5 Modern Nursing Heroes Who Make You Proud To Be A Nurse

modern nursing heroes

Nurses sacrifice a lot and set aside their personal agenda just to tend to the sick and ailing patients.

Most nurses ensure that their every action is done with the patient’s safety and recovery in mind. And then there are those who are willing to go the extra mile for the sake of their patients.

Also Read: 12 Badass Nurses in History You Probably Don’t Know

Here are five modern Nursing heroes who have stood out by contributing so much in their profession (in no particular order):


1. Linda Aiken Ph.D., FAAN, FRCN, RN

Linda Aiken Ph.D., FAAN, FRCN, RN

Listed as one of the 100 most influential people in healthcare in 2010, Aiken earned her BSN degree from the University of Florida. Even before starting a job as a nurse, she already saw the disassociation between what nurses really wanted to do and what is achievable in the hospital setting. Her excellent international research proves that Nursing is the key factor that can help improve patient recovery.



2. Diane Carlson Evans

Diane Carlson Evans

The President of Vietnam Women’s Memorial Foundation, Diane Carlson Evans is a Vietnam War nurse who worked in the burn and surgical units of the evacuation hospitals in Pleiku and Vung Tau.

She was sent there when she was 21 years old and served for a year. She was instrumental in convincing the congress to recognize the value and contribution of women who fought side by side with male soldiers and those who served in the medical departments.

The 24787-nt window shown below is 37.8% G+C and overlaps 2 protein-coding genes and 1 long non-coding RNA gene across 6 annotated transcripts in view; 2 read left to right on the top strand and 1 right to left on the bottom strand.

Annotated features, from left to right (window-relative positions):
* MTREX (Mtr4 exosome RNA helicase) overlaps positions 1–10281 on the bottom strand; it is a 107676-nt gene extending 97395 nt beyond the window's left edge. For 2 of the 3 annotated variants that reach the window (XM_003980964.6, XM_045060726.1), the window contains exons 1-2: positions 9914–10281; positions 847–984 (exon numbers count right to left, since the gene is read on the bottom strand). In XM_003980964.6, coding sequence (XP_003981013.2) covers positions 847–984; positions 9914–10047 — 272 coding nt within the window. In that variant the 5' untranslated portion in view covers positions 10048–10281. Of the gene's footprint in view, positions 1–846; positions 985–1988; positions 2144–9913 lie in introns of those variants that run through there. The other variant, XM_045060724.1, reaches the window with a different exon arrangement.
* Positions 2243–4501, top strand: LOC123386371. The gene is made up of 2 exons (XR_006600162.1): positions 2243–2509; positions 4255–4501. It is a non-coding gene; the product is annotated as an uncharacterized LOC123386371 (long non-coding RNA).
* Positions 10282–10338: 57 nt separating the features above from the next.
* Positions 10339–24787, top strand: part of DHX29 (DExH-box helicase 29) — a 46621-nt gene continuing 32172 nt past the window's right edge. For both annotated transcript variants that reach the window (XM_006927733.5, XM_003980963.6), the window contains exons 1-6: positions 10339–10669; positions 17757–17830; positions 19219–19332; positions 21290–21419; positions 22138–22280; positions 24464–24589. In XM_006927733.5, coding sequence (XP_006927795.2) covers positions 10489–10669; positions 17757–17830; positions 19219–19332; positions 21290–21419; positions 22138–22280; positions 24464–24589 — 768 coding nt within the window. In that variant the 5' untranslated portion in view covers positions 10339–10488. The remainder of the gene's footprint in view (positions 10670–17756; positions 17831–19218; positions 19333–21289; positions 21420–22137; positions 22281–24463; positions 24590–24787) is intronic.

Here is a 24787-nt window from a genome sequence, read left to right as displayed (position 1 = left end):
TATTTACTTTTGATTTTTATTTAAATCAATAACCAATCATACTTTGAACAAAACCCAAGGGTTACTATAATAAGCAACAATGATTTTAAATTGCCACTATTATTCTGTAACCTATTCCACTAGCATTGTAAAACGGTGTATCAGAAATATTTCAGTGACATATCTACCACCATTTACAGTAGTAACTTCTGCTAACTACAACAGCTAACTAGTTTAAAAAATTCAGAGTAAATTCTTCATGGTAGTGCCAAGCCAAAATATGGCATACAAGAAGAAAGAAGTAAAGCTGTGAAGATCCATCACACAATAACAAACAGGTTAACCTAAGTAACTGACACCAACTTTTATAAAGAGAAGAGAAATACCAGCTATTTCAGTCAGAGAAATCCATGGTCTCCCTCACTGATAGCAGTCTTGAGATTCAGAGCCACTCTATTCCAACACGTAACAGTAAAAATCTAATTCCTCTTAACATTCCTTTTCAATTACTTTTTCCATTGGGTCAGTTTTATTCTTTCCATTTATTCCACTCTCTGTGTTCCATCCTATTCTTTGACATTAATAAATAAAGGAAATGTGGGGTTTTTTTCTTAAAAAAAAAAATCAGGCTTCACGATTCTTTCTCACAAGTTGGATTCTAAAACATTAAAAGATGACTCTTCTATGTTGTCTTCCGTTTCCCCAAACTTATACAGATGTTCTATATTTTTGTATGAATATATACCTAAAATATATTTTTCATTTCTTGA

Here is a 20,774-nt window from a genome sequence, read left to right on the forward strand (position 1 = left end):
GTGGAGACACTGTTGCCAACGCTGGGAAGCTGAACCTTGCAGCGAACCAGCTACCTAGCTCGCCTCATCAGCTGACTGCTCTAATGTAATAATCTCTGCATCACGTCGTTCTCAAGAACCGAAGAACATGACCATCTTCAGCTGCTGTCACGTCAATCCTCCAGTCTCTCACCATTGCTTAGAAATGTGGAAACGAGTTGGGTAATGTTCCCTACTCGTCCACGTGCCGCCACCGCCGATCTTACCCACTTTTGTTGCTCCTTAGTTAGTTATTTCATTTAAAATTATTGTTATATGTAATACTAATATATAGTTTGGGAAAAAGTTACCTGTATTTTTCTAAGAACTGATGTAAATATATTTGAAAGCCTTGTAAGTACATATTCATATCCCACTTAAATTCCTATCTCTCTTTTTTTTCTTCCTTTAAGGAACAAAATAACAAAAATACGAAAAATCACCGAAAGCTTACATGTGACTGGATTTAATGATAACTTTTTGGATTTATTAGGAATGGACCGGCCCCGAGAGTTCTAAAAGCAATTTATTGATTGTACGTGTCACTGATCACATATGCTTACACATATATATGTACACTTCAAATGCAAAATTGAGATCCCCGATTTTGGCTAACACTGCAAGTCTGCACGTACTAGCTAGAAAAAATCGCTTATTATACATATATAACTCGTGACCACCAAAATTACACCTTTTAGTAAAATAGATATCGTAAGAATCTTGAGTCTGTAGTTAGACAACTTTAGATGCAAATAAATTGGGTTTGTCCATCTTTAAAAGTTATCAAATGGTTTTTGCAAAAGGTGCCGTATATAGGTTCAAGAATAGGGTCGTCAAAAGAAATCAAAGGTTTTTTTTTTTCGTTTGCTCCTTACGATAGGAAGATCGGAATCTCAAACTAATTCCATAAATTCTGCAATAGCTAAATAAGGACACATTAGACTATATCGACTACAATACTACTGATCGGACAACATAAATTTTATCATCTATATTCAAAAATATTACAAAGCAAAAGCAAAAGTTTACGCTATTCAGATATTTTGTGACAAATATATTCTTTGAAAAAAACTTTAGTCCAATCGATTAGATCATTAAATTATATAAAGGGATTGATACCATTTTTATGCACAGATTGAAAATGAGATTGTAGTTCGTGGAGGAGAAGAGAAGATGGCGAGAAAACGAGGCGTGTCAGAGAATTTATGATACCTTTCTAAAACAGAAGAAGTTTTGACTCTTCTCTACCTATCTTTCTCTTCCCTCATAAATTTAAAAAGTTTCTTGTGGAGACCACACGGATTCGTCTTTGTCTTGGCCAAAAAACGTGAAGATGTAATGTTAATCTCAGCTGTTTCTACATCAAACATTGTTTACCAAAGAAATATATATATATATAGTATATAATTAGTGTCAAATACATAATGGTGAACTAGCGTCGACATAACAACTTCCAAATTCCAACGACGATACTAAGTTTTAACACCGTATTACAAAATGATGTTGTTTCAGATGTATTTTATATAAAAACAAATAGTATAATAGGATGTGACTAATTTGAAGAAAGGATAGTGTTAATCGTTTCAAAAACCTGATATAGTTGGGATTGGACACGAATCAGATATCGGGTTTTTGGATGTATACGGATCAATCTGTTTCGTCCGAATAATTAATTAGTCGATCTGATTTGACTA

Her initiative paid off when the Vietnam Women’s Memorial was dedicated in November 11, 1993 where until now she serves as the president and the chairman of the board of directors.



3. Christine Hancock

Christine Hancock

Hancock became the fourth elected president of the International Council of Nurses in 2001. She started her Nursing career in King’s College Hospital in London and subsequently established the C3 Collaborating for Health. This small charity organization has a global grasp that aims to prevent the widespread occurrence of chronic diseases by preventing the influence of three major risk factors namely tobacco, lack of physical activity and poor diet which are known to cause half of the world’s deaths.



4. Trevor Clay CBE , FRCN

Clay became the general secretary of Royal College of Nursing in 1982. He negotiated with British legislators to help increase nurses’ salaries and also used his influence to educate the government and the public regarding the important role nurses play in healthcare.

His efforts also helped increase the relevance of Nursing programs among colleges and universities. He died in 1994 due to emphysema at the age of 57.



5. Janet Rami RN, PhD

Janet Rami RN, PhD

Rami ensured that the victims of Katrina Hurricane receive quality care above anything else. As a Dean of the Southern University in Baton Rouge, Louisiana, she worked diligently from August 31, 2005 to May 31, 2007 just to make sure that the evacuees are well attended to by leading the mobilization and assignment of advanced practice nurses, faculty, students and volunteers to different strategic locations.

Rami was also instrumental in arranging for the homes of the Renaissance Village residents and coordinating with the school of nursing for the care of everyone living in this FEMA trailer community.


So who do you think among these heroes have a personal impact on you? Keep in mind though that our nursing role models can also be our co-workers, clinical instructors or immediate supervisors. Hope their achievements will serve as your constant reminder and inspiration to do great things for others.